Business thought leader Dr Reuel Khoza receives UP Chancellor’s Medal during GIBS autumn MBA graduation ceremony

Posted on April 17, 2024

“There should be an insistence on knowledgeability as a criterion for anybody in a leadership position... They cannot be motivated by self-enrichment or be morally degenerate.”

These are the words of Dr Reuel Jethro Khoza, leadership pioneer and accomplished businessperson, academic and author, who was awarded the Chancellor’s Medal by the University of Pretoria (UP) during the autumn MBA graduation ceremony held by UP’s business school, the Gordon Institute of Business Science (GIBS), on 16 April.

Upon acceptance of the award, Dr Khoza said, “As it says in the Bible, a prophet is never really acknowledged at home but rather further afield, and so it is a crowning achievement to have this recognition on home territory.”

He was nominated by GIBS Dean Professor Morris Mthombeni, who praised him for always being “driven by principle, rather than populism; by transparency and accountability rather than expediency”.

During a recent interview Dr Khoza expressed concern that many leaders today “do not stack up on the criterion of knowledgeability. Instead, they ride on the wave of populism.” In South African politics, for example, he says this strongly departs from the history of an organisation like the ANC, “which was led by members of the intelligentsia. Lawyers, teachers, doctors... I see no reason why there should not be the same insistence today.”

He says national success requires cooperation between the state and the corporate sector, which “should operate in a near perfect tango”. Without this, he says, "… we will be witnessing a further unravelling degeneration into a kleptocracy unless South Africans of goodwill, of which there are many, definitively intervene.”

Dr Khoza is currently Chairperson of investment holding company Dzana Investments and Discovery Bank, among others, and has previously served as a Director of JSE Limited.

He is Emeritus Professor Extraordinaire of the University of Stellenbosch Business School and currently a Visiting Professor at Rhodes Business School, the University of the Free State Business School, and Wits Business School. He also holds three honorary doctorates.

Leadership and ubuntu

His management approach has always been based on ubuntu. “The world view that is ubuntu emphasises the importance of human connectedness. It says we are an interdependent species and we grow by interfacing with each other and learning from each other.”

Dr Khoza has authored numerous articles and books on leadership and governance. His seventh book, The Spirit of Leadership – Insights from Business and Faith, will be published in May.

Among the numerous awards he has received, in 2021 he became the first African to be inducted into the Thinkers50 Management Hall of Fame, described by the Financial Times as “the Oscars of management thinking”.

Foundations of excellence

Dr Khoza was born in Bushbuckridge in Mpumalanga in 1949. His father was an evangelist who set a high standard of academic achievement. During school holidays he looked after his grandfather’s cattle, which instilled a love of farming. Today his companies are among the largest exporters of avocados and macadamia nuts.

His other love is music – he produced nine CDs for late choral music composer and “brother by choice” Shalati Joseph Khosa.

After graduating with a BA Honours in Psychology at the University of Limpopo, he became a junior lecturer at the university in 1974, but his involvement with student politics led to his dismissal. Decades later, in 2007, he was asked to be Chancellor of the same university. Today he is the Chancellor of the University of KwaZulu-Natal.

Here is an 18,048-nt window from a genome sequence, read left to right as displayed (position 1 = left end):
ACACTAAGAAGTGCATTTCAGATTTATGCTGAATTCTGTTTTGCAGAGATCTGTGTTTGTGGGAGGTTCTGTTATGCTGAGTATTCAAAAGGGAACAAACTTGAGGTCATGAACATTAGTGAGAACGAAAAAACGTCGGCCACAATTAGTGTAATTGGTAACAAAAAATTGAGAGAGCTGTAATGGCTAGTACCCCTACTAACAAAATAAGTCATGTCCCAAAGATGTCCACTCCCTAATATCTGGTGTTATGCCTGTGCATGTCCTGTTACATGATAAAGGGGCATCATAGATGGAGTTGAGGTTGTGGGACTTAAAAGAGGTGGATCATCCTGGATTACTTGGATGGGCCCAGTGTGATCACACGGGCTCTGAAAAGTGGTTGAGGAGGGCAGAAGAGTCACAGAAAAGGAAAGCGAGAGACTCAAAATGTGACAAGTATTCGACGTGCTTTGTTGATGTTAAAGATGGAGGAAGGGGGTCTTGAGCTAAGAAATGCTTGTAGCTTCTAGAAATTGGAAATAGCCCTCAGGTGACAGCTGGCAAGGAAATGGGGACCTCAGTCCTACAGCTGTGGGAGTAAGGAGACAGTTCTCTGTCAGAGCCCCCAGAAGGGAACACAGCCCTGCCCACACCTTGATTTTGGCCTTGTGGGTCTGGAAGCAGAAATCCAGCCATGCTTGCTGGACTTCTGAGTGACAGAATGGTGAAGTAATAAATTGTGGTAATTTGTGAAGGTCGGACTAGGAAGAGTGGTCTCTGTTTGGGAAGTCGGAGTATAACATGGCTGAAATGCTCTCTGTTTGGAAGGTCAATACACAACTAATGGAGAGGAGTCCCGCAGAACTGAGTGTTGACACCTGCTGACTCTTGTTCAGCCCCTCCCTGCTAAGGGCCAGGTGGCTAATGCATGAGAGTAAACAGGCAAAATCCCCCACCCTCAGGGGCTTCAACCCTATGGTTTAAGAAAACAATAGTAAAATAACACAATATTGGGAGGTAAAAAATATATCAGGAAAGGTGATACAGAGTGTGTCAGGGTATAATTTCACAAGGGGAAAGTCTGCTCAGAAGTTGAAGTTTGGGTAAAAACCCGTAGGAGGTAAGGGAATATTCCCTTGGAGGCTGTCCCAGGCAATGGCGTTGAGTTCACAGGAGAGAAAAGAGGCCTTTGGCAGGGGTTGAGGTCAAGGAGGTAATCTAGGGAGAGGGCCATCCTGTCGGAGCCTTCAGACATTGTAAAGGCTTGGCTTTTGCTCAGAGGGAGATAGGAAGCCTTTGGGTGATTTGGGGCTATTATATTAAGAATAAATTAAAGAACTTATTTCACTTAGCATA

Dr Khoza’s dismissal from academia led him to start his business career. After four years as a marketing assistant and product manager he was awarded a scholarship to do his master’s in marketing at the UK’s University of Lancaster.

In 1981 he established his own marketing and management consulting firm. It wasn’t easy going: “During apartheid you could not apply for offices in ‘white South Africa’, and I needed an office in downtown Johannesburg. I had to forego 51% of my company so that it came across as a white company.” At the same time he joined and later became one of the directors of the Black Management Forum, which today promotes the creation of managerial structures and processes that reflect the demographics and values of South African society.

Eskom turnaround and current leadership deficit

In 1983 Dr Khoza was invited to join Standard Bank’s Advisory Board. Later, he led a turnaround at Eskom as Chairperson from 1997 to 2005.

As Prof Mthombeni explained: “Dr Khoza attributes the successful turnaround to strong collaboration between board members and the executive team, and significant investment in acquiring and developing the right skills... Under Dr Khoza’s leadership, Eskom greatly improved its productivity, financial performance and creditworthiness. In 2001, Eskom won the Financial Times award for the best global power utility. By 2004, Eskom was operating in more than 30 African countries.”

In Dr Khoza’s view, the key contributor to Eskom’s current crisis is a failure to implement proven good governance strategies and leadership skills.

He says this failure is widespread in South Africa today, and repeats what he said as Nedbank Chair in 2011: “The integrity, health, socioeconomic soundness and prosperity of SA are the collective responsibility of all citizens, corporates and individuals. We have a duty to build and develop this nation and to call to book the putative leaders who, due to sheer incapacity to deal with the complexity of 21st-century governance and leadership, cannot lead. We have a duty to insist on strict adherence to the institutional forms that underpin our democracy.”

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